The most fundamental and controversial changes begin on April 1. The OMMP allows an individual to grow up to four cards, but up to this point there has been no limit to the number of growers at a particular address. That meant that as long as you had enough growers, you could have unlimited cards at any given address.

The new rules place hard caps on the number of cards allowed at a given address. As of April 1, an address in a residential zone within city limits can have two cards and 12 flowering plants, with the opportunity for existing growers to have an additional two cards and 12 plants grandfathered in.

At all other addresses, the limit is eight cards (48 flowering plants) with the ability to have an additional eight cards (and an additional 48 flowering plants) grandfathered in.

April 1 is the deadline for growsites attempting to use the grandfather rule. It will also see the launch of a new system to register medical processors and new rules governing edibles.

Later Dates

On April 10, dispensaries will begin reporting to the OHA information about what products they have dispensed to patients and customers.  We will also have to furnish the OHA with proof that we have paid our sales tax.

Growers must begin to implement the new tracking system on June 1. This is not a rigorous seed to sale type system like the OLCC uses. Instead growers will be required to self-report data like the number of plants they have grown, the meds they have distributed to patients and dispensaries and who those patients and dispensaries are.

Dispensaries will also face enhanced reporting requirements on June 1 beyond those implemented in April.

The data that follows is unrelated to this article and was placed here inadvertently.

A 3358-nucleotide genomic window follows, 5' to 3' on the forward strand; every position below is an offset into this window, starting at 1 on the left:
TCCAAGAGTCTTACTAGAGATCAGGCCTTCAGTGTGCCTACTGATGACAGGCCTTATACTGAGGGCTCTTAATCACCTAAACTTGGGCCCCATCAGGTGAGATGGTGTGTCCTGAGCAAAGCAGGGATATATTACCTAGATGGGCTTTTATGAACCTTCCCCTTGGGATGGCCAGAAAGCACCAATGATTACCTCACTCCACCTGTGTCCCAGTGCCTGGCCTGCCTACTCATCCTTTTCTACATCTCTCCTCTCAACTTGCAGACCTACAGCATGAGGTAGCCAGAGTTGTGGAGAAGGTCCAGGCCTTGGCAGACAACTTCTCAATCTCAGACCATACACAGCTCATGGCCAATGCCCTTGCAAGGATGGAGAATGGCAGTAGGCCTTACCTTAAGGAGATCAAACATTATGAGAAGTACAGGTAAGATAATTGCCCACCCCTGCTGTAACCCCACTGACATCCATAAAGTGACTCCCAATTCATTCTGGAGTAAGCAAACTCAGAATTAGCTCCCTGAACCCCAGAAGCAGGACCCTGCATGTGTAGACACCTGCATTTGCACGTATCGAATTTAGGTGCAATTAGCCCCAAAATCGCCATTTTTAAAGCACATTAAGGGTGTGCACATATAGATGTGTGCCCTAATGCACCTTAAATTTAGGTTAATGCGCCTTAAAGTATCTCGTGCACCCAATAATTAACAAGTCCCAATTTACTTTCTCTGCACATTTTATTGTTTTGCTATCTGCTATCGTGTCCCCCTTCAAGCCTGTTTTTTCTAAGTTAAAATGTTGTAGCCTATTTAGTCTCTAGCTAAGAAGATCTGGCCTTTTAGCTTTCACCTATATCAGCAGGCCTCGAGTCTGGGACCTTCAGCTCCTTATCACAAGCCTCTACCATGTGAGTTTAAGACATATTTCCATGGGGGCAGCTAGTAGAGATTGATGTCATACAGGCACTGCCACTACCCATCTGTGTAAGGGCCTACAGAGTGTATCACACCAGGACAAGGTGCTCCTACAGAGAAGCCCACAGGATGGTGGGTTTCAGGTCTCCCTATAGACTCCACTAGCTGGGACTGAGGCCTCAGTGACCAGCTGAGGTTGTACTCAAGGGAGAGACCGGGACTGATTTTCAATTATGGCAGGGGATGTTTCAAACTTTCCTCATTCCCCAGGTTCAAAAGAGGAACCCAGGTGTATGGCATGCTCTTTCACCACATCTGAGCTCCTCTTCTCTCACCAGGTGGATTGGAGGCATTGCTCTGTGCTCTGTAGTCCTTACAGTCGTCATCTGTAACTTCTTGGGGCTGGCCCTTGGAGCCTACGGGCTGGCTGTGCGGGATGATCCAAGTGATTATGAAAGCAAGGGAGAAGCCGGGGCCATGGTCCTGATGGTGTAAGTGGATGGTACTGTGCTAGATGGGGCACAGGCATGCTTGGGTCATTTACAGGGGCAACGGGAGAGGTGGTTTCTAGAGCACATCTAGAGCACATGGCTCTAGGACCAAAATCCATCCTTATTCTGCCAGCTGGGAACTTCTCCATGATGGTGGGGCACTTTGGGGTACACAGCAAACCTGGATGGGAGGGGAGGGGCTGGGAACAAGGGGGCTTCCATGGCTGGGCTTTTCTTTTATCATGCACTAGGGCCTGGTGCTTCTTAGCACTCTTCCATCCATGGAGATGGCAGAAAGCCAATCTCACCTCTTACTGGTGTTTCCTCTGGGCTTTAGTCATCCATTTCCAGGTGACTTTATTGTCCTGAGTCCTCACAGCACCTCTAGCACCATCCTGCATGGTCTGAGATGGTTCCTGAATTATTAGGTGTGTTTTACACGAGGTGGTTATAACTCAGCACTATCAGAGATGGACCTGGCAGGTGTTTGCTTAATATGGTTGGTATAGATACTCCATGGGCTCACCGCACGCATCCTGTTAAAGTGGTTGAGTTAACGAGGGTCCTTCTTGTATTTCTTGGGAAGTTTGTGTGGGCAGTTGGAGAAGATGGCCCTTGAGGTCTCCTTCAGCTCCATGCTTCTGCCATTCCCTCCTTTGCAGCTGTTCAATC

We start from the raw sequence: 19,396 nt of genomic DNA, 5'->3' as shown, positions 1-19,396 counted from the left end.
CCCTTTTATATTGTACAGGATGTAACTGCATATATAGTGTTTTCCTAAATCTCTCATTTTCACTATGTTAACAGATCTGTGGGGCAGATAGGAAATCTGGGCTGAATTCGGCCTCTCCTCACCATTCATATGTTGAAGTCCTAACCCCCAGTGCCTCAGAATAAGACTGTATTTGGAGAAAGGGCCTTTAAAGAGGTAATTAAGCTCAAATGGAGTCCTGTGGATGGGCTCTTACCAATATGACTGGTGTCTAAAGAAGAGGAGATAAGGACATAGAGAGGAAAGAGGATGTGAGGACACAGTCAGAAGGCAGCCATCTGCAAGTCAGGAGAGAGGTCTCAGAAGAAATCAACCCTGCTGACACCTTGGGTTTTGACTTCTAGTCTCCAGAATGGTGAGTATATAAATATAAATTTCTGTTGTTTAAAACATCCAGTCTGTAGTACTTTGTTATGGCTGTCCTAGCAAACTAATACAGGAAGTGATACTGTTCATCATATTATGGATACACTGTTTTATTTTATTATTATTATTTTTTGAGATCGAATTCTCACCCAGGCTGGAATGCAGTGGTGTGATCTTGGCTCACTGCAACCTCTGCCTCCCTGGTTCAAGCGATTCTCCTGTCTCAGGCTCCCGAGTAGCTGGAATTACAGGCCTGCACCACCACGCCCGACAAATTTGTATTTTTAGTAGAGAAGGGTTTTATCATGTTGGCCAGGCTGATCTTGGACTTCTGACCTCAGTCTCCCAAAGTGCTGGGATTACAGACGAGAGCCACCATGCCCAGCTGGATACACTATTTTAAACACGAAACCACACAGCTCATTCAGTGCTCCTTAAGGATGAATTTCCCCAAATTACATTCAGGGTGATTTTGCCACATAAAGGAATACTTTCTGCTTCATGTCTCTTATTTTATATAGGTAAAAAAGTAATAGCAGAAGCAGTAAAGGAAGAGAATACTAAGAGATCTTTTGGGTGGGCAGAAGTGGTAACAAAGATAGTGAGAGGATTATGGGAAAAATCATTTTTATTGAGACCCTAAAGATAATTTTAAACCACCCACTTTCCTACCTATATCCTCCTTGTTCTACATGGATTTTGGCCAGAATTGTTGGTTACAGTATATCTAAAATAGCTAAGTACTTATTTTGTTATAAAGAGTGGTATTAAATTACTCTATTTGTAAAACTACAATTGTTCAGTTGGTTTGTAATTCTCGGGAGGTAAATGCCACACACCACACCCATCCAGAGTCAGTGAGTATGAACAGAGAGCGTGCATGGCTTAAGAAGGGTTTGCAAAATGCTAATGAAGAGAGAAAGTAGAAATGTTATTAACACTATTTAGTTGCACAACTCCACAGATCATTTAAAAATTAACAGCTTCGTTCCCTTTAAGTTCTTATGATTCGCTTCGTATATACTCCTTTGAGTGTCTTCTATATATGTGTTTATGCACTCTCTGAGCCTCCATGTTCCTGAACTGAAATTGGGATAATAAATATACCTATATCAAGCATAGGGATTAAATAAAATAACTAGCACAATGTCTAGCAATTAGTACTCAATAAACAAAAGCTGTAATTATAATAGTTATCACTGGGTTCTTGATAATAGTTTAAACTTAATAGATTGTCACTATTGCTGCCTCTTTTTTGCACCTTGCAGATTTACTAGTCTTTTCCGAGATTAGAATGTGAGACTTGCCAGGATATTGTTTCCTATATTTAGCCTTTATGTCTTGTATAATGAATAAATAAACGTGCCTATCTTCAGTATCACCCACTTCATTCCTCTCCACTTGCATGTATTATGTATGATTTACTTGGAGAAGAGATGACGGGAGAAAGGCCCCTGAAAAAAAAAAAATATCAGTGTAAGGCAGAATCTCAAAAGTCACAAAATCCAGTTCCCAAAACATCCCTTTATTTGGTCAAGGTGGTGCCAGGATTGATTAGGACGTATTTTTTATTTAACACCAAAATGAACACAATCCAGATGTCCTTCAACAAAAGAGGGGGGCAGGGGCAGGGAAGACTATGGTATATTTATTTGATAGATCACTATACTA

Finally, on October 1, we will see significant new rules governing lab testing, packaging, labelling, serving size and product concentration and potency. Some of these rules are available in draft form while others are not even written yet. I’m not sure which is better, considering the absolute certainty that the draft rules will change several times before implementation.

Keep in mind that the legislative session just ended. As I said earlier, the session saw legislation touching on most aspects of the industry, making the status of all rules more volatile and less certain.

Next time I’ll recap the legislation that passed this year and talk about what effects it may have on the rules of both the OHA and the OLCC. In the mean time, best of luck sorting all of this out.

Matt Walstatter

Matt Walstatter

Matt Walstatter and his wife, Meghan, are the owners of Pure Green, a patient owned and operated dispensary in Portland, Oregon. They have jointly owned and operated cultivation centers since 2001. Their dispensary opened in 2013. Matt can be reached at (971) 242-8561 or [email protected]

This Post Has One Comment
  1. I swear it is Oregon’s intention to run their operation at a complete polar opposite from WA… highlighting how heavy handed they have been up north and how loose the program CAN be run. I just hope they don’t F it up for everyone. They should have had all this figured out before anything started being exchanged, they are jeopardizing everyone’s livelihood with their lack of “control”.